Twenty-four YouTube users participated in the study. Of the participants, thirteen were males and eleven were females. The age range is between 19 and 58 with an average age of 27.5. Among the participants, twelve were undergraduate students, six master students, four university staff, one college student and one PhD student. They were studying different disciplines. Around half of the participants reported using YouTube several times a day, ten of them search from one to three times a week and only three reported that they search once or twice a month. Participants were recruited through flyers distributed in different places in the campus and £5 was offered as compensation of their effort.
Participants were invited to a private room in the university. Initially, the study purpose and procedure was explained verbally and a handout provided to the participant. The participant signed a consent form to indicate agreement to participate in the study. To prepare the participant to the leisure search session, a short chat about the participant's motivations for viewing videos and the types of video that the participant would normally watch during free time proceeded the actual search session. The participant was provided the following search scenario and asked to search and browse YouTube as normal:
Imagine you got 20 minutes spare time and you decided to watch some videos during this time to entertain yourself. You might recall some of your recent searching or browsing for videos on YouTube that you did for leisure or entertainment and reply it. The search topic should be personal and not related to any course assignments. There is no restriction on how you initiate your searches. e.g., starting by typing query, YouTube suggestions and popular videos, or your subscriptions channels.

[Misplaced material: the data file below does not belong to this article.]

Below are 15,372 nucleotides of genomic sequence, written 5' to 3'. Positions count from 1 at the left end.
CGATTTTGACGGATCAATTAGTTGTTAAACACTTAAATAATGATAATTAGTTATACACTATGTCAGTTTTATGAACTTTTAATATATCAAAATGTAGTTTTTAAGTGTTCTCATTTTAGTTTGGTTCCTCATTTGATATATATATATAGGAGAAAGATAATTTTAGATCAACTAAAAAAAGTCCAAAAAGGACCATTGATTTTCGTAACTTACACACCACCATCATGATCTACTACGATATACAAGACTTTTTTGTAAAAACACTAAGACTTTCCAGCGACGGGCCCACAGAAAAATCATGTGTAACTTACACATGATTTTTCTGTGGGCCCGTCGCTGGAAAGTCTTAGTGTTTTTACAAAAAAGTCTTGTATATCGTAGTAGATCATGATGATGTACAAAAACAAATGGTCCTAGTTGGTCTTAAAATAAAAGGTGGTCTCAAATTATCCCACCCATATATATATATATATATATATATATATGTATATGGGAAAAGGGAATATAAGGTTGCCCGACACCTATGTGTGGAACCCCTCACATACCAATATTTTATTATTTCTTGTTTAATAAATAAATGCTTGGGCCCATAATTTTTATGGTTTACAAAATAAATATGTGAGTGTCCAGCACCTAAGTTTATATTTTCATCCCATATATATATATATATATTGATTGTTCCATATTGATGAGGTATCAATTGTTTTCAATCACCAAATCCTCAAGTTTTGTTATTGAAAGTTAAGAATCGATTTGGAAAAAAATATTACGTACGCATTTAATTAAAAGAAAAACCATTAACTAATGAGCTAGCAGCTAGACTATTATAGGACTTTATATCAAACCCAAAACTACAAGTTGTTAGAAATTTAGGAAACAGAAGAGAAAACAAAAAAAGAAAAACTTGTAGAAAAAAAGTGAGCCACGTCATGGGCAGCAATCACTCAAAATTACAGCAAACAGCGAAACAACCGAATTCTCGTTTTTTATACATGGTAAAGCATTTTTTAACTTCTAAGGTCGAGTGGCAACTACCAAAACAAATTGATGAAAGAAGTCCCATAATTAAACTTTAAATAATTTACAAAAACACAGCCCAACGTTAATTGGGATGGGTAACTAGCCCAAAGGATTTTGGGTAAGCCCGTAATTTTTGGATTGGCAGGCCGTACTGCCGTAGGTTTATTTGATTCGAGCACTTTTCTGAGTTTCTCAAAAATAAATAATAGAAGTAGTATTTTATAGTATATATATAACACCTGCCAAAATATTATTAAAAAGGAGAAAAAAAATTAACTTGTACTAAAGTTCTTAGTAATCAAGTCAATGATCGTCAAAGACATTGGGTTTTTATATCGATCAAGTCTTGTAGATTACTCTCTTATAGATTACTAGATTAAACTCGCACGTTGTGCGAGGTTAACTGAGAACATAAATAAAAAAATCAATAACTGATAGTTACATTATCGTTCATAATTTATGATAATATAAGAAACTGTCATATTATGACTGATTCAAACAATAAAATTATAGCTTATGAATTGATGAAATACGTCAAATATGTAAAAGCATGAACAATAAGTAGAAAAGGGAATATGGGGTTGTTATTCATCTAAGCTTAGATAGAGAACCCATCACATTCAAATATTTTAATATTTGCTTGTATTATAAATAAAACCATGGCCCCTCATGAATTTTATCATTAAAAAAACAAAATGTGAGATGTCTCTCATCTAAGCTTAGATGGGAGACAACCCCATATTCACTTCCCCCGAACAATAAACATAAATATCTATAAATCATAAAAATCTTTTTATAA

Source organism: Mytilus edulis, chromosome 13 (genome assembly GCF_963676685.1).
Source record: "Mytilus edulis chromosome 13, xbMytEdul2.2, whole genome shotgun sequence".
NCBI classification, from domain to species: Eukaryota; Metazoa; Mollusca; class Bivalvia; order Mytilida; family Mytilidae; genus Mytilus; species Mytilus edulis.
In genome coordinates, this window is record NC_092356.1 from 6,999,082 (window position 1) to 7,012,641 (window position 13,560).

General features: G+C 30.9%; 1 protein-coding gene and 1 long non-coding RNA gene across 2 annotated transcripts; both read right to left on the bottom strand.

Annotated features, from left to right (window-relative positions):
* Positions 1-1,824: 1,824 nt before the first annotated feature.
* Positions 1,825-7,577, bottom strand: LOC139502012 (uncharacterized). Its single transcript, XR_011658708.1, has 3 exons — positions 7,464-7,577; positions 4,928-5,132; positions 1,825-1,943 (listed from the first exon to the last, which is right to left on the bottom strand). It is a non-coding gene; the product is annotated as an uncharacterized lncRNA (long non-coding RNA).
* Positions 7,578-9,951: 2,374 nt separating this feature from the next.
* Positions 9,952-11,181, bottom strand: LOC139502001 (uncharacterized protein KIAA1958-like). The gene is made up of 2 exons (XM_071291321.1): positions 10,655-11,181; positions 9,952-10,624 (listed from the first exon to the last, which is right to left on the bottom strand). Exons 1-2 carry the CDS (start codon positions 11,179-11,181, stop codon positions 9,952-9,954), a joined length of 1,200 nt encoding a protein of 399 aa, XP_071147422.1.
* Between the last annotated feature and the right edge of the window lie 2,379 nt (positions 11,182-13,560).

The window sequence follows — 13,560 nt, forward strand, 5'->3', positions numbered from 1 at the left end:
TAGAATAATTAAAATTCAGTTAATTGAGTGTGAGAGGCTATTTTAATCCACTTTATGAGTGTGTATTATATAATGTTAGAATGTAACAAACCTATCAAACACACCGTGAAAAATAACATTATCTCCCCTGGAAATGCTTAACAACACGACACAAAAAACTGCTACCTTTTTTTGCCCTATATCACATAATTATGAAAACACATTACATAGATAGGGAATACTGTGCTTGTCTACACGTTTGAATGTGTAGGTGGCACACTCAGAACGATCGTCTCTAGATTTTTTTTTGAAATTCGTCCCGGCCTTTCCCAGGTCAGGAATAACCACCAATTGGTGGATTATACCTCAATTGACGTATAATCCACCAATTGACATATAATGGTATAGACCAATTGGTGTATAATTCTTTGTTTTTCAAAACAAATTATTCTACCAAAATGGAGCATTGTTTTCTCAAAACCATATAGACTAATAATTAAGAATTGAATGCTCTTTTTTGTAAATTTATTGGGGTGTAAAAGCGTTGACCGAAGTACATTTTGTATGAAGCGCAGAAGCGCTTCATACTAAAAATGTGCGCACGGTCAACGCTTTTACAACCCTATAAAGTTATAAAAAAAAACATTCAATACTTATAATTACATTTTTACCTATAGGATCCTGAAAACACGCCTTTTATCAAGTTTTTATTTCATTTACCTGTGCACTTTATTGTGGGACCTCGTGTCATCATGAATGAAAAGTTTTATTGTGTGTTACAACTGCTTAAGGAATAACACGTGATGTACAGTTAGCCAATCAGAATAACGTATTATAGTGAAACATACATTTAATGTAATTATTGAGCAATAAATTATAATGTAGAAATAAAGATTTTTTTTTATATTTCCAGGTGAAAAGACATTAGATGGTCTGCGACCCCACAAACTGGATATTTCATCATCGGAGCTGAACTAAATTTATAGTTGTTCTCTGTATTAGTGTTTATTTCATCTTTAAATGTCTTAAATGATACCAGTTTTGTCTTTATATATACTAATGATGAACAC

All search sessions were recorded using Camtasia screen recording tool. On completion of the search session, the first author returned to the room and played back the session. A semi-structured interview was conducted in which the participant was able to watch back the search session in whole and describe the reasons behind their relevance judgment decisions on each video for both selection and viewing stage. Selection stage is where participants are evaluating the videos in the search result list or browsing videos in the home page of YouTube or a specific channel. For each video the participant decided to click on, she was asked what attracted her to click on this video and what made her predict that the video would be relevant? The viewing stage represents the actual viewing of the video. For each video the participant viewed, they were asked what they thought about the video after watching it. In following this approach the participant avoided the distraction that might be caused if questions were asked during the viewing of their videos. All interviews were audio recorded and transcribed.